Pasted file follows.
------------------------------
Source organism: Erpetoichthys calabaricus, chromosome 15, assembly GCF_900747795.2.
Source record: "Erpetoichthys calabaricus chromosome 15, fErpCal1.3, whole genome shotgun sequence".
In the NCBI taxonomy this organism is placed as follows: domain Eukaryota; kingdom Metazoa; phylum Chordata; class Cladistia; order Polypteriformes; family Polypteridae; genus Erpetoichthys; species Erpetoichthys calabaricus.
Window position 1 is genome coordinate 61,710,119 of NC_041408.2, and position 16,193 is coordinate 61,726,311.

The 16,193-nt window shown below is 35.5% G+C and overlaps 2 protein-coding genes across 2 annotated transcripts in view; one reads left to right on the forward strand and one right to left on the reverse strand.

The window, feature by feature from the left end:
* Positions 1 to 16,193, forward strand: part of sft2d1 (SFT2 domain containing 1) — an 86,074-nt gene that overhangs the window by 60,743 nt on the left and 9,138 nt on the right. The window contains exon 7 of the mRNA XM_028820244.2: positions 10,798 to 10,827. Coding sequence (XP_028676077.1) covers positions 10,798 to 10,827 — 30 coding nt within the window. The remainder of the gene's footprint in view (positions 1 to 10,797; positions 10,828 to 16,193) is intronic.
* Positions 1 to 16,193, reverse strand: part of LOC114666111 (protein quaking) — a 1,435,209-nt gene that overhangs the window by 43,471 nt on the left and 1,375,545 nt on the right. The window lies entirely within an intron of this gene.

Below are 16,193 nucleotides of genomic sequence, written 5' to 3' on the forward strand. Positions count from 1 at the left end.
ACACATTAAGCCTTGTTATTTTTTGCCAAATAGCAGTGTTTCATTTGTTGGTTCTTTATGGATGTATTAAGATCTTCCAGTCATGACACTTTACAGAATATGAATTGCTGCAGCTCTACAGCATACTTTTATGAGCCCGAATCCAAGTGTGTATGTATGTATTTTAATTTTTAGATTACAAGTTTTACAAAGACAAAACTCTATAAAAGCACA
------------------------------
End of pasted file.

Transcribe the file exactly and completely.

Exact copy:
Source organism: Erpetoichthys calabaricus, chromosome 15, assembly GCF_900747795.2.
Source record: "Erpetoichthys calabaricus chromosome 15, fErpCal1.3, whole genome shotgun sequence".
In the NCBI taxonomy this organism is placed as follows: domain Eukaryota; kingdom Metazoa; phylum Chordata; class Cladistia; order Polypteriformes; family Polypteridae; genus Erpetoichthys; species Erpetoichthys calabaricus.
Window position 1 is genome coordinate 61,710,119 of NC_041408.2, and position 16,193 is coordinate 61,726,311.

The 16,193-nt window shown below is 35.5% G+C and overlaps 2 protein-coding genes across 2 annotated transcripts in view; one reads left to right on the forward strand and one right to left on the reverse strand.

The window, feature by feature from the left end:
* Positions 1 to 16,193, forward strand: part of sft2d1 (SFT2 domain containing 1) — an 86,074-nt gene that overhangs the window by 60,743 nt on the left and 9,138 nt on the right. The window contains exon 7 of the mRNA XM_028820244.2: positions 10,798 to 10,827. Coding sequence (XP_028676077.1) covers positions 10,798 to 10,827 — 30 coding nt within the window. The remainder of the gene's footprint in view (positions 1 to 10,797; positions 10,828 to 16,193) is intronic.
* Positions 1 to 16,193, reverse strand: part of LOC114666111 (protein quaking) — a 1,435,209-nt gene that overhangs the window by 43,471 nt on the left and 1,375,545 nt on the right. The window lies entirely within an intron of this gene.

Below are 16,193 nucleotides of genomic sequence, written 5' to 3' on the forward strand. Positions count from 1 at the left end.
ACACATTAAGCCTTGTTATTTTTTGCCAAATAGCAGTGTTTCATTTGTTGGTTCTTTATGGATGTATTAAGATCTTCCAGTCATGACACTTTACAGAATATGAATTGCTGCAGCTCTACAGCATACTTTTATGAGCCCGAATCCAAGTGTGTATGTATGTATTTTAATTTTTAGATTACAAGTTTTACAAAGACAAAACTCTATAAAAGCACA